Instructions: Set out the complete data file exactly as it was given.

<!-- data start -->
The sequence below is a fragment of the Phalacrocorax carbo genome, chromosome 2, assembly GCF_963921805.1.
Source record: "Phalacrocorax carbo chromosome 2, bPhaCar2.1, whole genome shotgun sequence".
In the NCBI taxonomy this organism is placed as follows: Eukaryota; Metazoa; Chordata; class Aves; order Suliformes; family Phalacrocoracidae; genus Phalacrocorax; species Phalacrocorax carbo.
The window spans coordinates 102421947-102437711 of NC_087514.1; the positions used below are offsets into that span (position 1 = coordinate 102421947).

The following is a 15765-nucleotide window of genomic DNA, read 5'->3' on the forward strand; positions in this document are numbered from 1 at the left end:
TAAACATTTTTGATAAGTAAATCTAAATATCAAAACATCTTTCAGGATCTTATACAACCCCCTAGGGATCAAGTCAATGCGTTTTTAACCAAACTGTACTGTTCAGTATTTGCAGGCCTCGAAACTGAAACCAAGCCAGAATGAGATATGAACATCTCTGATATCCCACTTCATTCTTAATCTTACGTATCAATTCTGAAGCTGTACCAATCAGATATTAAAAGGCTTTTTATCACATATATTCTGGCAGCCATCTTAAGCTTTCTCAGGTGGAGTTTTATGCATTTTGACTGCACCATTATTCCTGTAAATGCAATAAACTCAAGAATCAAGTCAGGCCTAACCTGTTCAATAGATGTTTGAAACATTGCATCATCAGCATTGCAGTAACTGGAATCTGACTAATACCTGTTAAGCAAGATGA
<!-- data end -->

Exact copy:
The sequence below is a fragment of the Phalacrocorax carbo genome, chromosome 2, assembly GCF_963921805.1.
Source record: "Phalacrocorax carbo chromosome 2, bPhaCar2.1, whole genome shotgun sequence".
In the NCBI taxonomy this organism is placed as follows: Eukaryota; Metazoa; Chordata; class Aves; order Suliformes; family Phalacrocoracidae; genus Phalacrocorax; species Phalacrocorax carbo.
The window spans coordinates 102421947-102437711 of NC_087514.1; the positions used below are offsets into that span (position 1 = coordinate 102421947).

The following is a 15765-nucleotide window of genomic DNA, read 5'->3' on the forward strand; positions in this document are numbered from 1 at the left end:
TAAACATTTTTGATAAGTAAATCTAAATATCAAAACATCTTTCAGGATCTTATACAACCCCCTAGGGATCAAGTCAATGCGTTTTTAACCAAACTGTACTGTTCAGTATTTGCAGGCCTCGAAACTGAAACCAAGCCAGAATGAGATATGAACATCTCTGATATCCCACTTCATTCTTAATCTTACGTATCAATTCTGAAGCTGTACCAATCAGATATTAAAAGGCTTTTTATCACATATATTCTGGCAGCCATCTTAAGCTTTCTCAGGTGGAGTTTTATGCATTTTGACTGCACCATTATTCCTGTAAATGCAATAAACTCAAGAATCAAGTCAGGCCTAACCTGTTCAATAGATGTTTGAAACATTGCATCATCAGCATTGCAGTAACTGGAATCTGACTAATACCTGTTAAGCAAGATGA